One of the many posters hanging in the Deep Ellum studio of Elefant Press says it all: “Art Is Work.” The quote—from famed graphic designer Milton Glaser—rings especially true as Fernando Gonzalez moves about his shop, hand-cranking the Vandercook printing press again and again or mixing ink to get the perfect Pantone shade. Gonzalez, a former ad-agency art director, got his start in letterpress printing in 2010, with a small tabletop press in his apartment.
In the U.S., McDonald’s latest ad campaign involves mocking wimps who turn to trendy foods like quinoa, kale, and Greek yogurt when they could be chowing down on a double-decker hamburger from McDonald’s.
As culture war advertising goes, it’s pretty on point—the overlap between people who are considering getting a Big Mac and people who use kale and Greek yogurt as a base for their smoothies is probably not all that significant. McDonald’s can presumably afford to alienate the quinoa-eaters if it reassures their core market that they can eat their Big Macs with pride rather than shame. The emotions that accompany food are weird, but powerful!
When the return of Youngblood’s Fried Chicken was announced, a lot of Texans with deep roots in the state and fond memories for the iconic chain’s food were thrilled. And the past few months have seen other old brands get a revival in various parts of the state, with Austin’s nostalgia for all things Austin leading the charge: A new Taco Flats, a new Vulcan Gas Company, etc, etc. As comedy writer Samantha Pitchel wrote on Twitter, Austin seems like it’s “about seven months away from a chain of food trucks called Liberty Lunch.”
In San Antonio, meanwhile, there’s an upscale bar and taco restaurant in the space that was once Tacoland, and which bears the former business’s name. (Whether that name is really appropriate for the establishment currently in that building is a matter of opinion.) Between what’s happening in Austin and San Antonio, and the relatively recent revival of even newer Houston restaurants like Yelapa Playa Mexicana as a temporary pop-up space and the clamoring for long-gone Dallas establishments to somehow reappear, the trend of new restaurants appearing with the names—and occasionally, menus and atmospheres—of beloved old ones is probably not going anywhere.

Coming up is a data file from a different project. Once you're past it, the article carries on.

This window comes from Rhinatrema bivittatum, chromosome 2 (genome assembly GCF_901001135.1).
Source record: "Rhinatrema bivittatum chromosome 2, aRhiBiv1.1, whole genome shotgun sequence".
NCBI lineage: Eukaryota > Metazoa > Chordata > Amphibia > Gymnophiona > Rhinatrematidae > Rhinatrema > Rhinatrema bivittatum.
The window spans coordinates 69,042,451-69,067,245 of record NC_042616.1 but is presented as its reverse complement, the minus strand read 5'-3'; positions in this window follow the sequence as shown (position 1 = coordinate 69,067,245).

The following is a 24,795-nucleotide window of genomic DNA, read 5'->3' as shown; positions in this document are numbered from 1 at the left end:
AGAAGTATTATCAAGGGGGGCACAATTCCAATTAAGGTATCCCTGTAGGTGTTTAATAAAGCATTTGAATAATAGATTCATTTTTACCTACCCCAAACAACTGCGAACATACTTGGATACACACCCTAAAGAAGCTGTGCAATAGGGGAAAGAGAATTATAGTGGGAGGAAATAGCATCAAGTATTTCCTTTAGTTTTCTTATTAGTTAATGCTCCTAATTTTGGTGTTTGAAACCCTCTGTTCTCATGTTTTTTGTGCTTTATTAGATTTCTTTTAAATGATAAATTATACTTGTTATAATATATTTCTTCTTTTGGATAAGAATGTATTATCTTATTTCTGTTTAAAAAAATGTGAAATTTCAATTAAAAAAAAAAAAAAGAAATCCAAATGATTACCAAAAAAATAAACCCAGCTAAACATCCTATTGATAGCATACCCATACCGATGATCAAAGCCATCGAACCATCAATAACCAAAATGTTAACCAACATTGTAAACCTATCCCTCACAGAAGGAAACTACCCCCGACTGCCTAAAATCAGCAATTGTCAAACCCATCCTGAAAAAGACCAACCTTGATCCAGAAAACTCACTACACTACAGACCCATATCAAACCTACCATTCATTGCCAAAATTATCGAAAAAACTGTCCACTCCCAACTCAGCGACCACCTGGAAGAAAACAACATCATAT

People have been making predictions about the end of SXSW for a very long time. Back in 2011, technology blog TechCrunch mocked the rush to declare that the conference had tipped past its point of relevance with the headline, “Saying ‘SXSW Is Over’ Is Over.” For SXSW co-founder and managing director Roland Swenson, those predictions go back even further.
“We’ve had twenty years of people saying that it’s over,” Swenson says. “Every year, in the five weeks leading up to SXSW, we have a meeting where we bring in all the staff—which is now about 200 people—and one of the things that I’ve been doing for the past few years is I put up a projection of a headline from the Austin American-Statesman that says, ‘SXSW: How Big Is Too Big?’ and everybody looks at it like, ‘Oh, okay,” and I tell them, ‘That’s from 1991.’”
The writing on the wall for RadioShack—the iconic, if exceptionally dated, Fort Worth-based technology chain—has been there for more than a little while now. Indeed, it’s more surprising that RadioShack survived and existed through the year 2015 than was yesterday’s news that the chain would be filing for bankruptcy, selling many of its stores to Sprint and/or Amazon, and closing the rest.